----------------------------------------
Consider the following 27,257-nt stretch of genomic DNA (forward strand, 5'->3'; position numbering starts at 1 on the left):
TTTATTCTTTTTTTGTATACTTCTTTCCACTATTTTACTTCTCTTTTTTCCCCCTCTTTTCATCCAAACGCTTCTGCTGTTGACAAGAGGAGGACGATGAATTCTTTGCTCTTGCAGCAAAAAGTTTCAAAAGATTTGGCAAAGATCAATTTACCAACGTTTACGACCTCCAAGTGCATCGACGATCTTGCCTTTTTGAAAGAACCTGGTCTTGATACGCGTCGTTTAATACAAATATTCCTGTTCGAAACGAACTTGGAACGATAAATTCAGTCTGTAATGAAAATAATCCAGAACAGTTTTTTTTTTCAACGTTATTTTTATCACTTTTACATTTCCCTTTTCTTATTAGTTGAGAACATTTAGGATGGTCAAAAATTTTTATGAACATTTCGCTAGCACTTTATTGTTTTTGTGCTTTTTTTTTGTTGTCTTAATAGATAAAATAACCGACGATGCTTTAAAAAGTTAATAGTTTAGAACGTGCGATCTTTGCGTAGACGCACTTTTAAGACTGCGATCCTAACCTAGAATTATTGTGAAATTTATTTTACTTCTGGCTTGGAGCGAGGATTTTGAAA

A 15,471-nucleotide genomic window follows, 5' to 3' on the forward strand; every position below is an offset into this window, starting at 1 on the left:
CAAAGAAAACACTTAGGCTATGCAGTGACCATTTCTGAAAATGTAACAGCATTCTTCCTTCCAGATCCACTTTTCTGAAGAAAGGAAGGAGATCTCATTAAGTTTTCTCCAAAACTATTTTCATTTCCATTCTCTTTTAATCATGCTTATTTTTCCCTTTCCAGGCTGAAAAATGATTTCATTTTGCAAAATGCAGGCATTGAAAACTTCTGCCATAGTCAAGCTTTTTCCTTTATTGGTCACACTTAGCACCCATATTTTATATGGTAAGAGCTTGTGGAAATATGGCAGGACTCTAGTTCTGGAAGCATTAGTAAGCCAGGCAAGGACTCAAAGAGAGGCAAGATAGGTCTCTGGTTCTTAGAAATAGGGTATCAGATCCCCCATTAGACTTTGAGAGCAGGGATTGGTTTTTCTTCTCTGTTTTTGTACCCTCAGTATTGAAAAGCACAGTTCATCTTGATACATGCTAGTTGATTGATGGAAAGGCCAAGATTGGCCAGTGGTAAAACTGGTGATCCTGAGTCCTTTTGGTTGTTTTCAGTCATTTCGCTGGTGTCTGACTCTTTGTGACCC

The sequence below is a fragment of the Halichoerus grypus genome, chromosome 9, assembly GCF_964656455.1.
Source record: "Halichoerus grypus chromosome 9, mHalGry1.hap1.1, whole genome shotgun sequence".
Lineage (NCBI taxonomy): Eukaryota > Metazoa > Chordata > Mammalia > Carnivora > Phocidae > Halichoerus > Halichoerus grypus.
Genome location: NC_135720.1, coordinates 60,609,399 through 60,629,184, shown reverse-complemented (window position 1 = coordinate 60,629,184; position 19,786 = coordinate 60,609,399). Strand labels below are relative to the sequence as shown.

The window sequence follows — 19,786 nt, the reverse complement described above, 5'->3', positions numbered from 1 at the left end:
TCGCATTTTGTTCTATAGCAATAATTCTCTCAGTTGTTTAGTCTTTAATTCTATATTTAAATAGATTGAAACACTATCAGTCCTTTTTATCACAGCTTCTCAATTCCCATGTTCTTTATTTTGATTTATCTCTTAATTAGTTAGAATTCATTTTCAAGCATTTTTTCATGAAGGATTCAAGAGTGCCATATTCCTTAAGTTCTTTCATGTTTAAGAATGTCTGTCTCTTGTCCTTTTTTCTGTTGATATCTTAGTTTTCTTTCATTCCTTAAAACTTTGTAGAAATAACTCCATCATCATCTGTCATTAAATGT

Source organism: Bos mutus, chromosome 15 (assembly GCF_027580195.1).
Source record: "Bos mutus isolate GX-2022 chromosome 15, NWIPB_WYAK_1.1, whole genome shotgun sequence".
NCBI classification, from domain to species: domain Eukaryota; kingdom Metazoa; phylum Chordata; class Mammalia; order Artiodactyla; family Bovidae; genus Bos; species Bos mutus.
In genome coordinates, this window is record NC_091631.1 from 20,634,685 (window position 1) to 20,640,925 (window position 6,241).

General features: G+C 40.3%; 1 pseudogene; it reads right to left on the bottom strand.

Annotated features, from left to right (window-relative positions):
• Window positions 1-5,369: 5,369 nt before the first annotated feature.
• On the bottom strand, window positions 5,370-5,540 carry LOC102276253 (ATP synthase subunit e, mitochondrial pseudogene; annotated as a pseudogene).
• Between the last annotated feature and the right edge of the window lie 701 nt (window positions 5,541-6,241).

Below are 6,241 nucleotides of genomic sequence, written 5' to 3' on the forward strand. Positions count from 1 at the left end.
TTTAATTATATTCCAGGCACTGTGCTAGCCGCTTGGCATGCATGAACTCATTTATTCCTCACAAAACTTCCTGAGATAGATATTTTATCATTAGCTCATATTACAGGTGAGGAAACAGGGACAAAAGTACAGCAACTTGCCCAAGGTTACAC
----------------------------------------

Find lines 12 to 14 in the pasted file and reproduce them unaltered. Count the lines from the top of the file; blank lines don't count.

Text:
Source record: "Bos mutus isolate GX-2022 chromosome 15, NWIPB_WYAK_1.1, whole genome shotgun sequence".
NCBI classification, from domain to species: domain Eukaryota; kingdom Metazoa; phylum Chordata; class Mammalia; order Artiodactyla; family Bovidae; genus Bos; species Bos mutus.
In genome coordinates, this window is record NC_091631.1 from 20,634,685 (window position 1) to 20,640,925 (window position 6,241).